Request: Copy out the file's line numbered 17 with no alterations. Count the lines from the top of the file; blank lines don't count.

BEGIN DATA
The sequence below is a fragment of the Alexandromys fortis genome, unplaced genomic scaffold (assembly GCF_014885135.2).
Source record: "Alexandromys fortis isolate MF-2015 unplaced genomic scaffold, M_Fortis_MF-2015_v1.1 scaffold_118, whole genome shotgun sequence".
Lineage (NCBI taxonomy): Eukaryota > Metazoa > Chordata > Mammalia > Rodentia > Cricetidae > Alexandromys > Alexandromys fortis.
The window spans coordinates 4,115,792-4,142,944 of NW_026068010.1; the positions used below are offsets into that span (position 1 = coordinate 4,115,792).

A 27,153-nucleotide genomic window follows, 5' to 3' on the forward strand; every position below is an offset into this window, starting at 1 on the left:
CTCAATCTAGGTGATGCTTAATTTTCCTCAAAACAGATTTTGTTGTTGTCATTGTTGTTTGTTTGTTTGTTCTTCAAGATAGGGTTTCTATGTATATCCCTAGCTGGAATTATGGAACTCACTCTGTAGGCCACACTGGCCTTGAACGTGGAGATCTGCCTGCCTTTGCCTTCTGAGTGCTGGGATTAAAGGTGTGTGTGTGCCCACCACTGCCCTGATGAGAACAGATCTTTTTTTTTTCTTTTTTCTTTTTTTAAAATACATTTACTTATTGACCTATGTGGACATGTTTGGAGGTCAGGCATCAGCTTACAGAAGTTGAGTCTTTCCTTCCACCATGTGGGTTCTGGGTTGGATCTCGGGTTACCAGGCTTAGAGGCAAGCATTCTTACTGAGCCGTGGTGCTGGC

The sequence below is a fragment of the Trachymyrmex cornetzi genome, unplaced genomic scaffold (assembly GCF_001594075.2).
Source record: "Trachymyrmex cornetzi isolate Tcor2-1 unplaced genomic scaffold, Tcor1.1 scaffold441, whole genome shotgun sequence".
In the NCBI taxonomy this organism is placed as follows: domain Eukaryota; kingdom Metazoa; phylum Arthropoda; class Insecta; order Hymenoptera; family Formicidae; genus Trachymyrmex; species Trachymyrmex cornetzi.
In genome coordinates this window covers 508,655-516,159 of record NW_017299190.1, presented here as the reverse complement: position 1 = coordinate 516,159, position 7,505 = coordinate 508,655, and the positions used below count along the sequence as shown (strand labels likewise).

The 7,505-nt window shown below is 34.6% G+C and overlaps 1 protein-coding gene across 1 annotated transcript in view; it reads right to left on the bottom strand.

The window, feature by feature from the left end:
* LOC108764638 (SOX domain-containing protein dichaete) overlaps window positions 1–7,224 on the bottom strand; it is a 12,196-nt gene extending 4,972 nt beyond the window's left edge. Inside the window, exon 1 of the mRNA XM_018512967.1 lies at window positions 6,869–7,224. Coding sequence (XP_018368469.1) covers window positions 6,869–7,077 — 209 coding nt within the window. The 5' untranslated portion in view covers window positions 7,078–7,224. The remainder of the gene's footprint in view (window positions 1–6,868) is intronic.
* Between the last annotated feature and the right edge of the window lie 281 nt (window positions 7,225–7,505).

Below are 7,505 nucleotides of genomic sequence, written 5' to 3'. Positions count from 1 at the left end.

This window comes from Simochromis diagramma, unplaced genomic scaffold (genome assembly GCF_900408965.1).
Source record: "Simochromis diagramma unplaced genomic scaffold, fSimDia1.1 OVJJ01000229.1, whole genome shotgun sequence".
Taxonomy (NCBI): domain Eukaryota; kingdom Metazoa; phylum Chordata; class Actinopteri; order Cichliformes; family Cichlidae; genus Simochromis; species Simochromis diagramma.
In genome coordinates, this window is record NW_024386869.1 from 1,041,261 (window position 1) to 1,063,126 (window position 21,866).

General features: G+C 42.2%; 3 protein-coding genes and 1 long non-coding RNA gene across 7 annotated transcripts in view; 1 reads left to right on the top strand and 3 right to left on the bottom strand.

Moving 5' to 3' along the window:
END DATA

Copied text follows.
Source record: "Simochromis diagramma unplaced genomic scaffold, fSimDia1.1 OVJJ01000229.1, whole genome shotgun sequence".